Tony, I agree with everything you posted here. The kind of social change I was referring to has to do not with morality directly, but with our descriptions of reality that might inform it. For example, Religious Naturalism, through the lens of evolution, offers concepts related to deep interconnection and interdependence that do not yet have language in English. “Interbeing” is the closest approximation I’ve heard, and that term comes from Thích Nhất Hạnh. “Emergence” is another. It’s a single term that expresses libraries worth of understanding about how the cosmos got this way, understandings that are only a few decades old.
You and I have spoken about humility before. I think humility (as I understand it) is essential to any kind of growth or learning. I don’t equate humility with humiliation. Humility’s antonyms include arrogance and pretentiousness. So when you see me use “humility,” please read it as the opposite of arrogance, or as a willingness to learn from one’s mistakes rather than doubling down on them, a willingness to deeply listen to different views, rather than dismissing them unheard. It’s nothing like self-abasement or groveling. It’s a form of courage.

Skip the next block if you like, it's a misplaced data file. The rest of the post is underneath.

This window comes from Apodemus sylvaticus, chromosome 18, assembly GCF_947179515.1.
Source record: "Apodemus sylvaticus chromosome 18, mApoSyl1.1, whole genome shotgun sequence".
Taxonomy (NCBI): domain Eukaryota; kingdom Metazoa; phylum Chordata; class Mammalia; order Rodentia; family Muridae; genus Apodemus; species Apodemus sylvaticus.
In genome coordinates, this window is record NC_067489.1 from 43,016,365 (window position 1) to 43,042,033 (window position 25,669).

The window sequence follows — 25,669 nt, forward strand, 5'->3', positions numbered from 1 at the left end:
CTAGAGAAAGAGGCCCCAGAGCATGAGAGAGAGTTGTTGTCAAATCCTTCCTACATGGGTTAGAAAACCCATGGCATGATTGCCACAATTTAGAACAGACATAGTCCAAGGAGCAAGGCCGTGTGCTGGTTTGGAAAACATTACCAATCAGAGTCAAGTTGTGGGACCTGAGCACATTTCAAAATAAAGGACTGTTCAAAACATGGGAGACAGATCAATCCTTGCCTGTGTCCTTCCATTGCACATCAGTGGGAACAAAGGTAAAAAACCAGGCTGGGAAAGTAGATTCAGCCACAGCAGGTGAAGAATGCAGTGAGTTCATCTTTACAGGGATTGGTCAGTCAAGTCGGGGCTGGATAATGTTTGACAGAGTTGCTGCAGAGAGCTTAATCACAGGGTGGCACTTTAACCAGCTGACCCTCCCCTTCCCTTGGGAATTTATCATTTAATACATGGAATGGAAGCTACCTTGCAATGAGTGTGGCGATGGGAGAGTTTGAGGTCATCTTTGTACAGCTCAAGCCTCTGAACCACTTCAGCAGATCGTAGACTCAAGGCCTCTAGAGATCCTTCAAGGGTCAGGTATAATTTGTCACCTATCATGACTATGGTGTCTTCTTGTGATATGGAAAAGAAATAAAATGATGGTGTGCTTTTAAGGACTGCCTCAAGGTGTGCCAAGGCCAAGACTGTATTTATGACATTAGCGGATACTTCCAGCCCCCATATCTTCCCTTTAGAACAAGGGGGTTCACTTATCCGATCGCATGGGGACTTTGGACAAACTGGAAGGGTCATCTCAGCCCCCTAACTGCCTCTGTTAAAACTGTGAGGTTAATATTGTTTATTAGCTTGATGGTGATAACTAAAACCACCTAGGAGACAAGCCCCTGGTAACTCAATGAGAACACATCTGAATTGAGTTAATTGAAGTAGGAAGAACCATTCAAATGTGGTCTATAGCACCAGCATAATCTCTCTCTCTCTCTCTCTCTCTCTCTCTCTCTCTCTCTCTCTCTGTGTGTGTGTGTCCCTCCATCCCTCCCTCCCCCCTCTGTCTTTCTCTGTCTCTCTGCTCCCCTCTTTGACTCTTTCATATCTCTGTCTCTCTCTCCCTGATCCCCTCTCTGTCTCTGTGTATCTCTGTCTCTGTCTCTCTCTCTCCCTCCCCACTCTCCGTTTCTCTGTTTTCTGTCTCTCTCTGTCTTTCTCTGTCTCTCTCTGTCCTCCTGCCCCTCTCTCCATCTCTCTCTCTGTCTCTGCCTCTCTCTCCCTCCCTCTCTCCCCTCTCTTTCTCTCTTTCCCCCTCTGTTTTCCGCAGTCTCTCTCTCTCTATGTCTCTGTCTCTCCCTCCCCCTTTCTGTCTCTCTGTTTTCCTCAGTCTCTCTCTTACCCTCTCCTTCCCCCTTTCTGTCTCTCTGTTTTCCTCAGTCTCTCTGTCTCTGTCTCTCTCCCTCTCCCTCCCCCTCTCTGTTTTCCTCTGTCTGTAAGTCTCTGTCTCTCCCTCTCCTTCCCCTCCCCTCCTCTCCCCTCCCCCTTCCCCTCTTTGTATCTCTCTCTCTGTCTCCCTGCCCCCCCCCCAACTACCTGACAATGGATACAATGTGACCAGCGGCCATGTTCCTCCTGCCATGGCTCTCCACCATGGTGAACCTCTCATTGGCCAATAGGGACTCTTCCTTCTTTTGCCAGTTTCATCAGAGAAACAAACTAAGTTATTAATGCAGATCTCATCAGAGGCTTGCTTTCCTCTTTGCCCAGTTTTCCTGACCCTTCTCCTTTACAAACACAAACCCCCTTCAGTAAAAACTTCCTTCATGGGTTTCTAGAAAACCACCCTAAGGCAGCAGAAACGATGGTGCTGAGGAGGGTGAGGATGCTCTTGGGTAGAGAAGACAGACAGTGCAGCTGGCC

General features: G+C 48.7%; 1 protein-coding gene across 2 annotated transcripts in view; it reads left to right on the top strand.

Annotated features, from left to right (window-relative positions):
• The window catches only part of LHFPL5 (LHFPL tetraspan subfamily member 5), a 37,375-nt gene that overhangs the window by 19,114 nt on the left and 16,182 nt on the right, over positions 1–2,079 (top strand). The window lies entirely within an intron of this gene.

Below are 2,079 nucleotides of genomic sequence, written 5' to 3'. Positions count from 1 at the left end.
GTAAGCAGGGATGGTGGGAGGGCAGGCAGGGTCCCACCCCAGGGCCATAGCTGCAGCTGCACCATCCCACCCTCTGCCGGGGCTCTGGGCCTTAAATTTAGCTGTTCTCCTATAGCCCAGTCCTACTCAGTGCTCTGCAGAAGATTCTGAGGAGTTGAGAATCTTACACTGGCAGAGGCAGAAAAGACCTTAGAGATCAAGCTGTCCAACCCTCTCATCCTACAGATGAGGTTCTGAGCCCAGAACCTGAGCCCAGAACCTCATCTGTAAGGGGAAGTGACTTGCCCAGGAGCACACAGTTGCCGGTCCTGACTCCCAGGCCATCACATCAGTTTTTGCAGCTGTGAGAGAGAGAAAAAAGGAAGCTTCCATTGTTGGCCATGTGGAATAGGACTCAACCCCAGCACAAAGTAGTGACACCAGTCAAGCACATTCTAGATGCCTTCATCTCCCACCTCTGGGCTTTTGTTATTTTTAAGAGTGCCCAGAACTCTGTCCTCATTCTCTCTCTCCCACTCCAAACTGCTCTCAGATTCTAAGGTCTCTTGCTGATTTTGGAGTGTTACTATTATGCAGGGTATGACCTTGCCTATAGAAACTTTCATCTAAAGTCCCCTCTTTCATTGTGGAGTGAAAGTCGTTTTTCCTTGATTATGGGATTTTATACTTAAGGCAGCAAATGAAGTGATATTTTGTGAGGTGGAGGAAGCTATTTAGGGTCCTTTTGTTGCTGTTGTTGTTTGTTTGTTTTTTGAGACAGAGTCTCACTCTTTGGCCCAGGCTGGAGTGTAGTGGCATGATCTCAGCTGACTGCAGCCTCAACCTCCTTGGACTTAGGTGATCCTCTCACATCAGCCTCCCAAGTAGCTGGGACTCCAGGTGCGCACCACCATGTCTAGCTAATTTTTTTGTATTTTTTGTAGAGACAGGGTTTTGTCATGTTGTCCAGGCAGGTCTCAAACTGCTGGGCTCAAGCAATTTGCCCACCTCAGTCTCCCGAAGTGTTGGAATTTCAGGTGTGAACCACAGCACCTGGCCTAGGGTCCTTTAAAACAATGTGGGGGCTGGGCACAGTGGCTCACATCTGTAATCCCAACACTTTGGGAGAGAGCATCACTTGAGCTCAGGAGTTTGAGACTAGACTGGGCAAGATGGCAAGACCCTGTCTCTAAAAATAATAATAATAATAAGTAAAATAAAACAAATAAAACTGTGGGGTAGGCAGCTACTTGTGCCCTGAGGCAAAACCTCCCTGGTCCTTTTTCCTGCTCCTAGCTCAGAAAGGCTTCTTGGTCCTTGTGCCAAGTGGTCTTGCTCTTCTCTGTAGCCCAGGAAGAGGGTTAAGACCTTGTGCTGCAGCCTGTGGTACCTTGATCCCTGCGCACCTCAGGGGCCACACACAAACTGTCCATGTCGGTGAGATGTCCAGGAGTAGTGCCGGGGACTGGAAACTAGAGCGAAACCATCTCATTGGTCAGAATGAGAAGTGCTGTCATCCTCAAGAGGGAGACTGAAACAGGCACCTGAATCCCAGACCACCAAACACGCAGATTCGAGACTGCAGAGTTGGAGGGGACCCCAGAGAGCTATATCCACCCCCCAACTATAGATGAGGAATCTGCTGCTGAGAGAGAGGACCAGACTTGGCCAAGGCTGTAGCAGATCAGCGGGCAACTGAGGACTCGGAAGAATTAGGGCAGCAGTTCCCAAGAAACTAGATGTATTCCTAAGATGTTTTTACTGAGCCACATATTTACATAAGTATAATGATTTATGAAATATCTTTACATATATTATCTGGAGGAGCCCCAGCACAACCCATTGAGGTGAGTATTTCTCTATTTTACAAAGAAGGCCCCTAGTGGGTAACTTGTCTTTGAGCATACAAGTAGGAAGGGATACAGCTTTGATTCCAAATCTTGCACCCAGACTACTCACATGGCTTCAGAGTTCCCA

When I read the quoted NYT article, I did not get the sense that the author was taking any political stance. I thought she was making the point that new concepts, with language to express them, open up new space in relationships for people to relate to their partners’ different experiences. You made a similar point: language limits what we can think. New language that expresses new concepts makes space for new thinking. I doubt the author would disagree with anything you wrote here.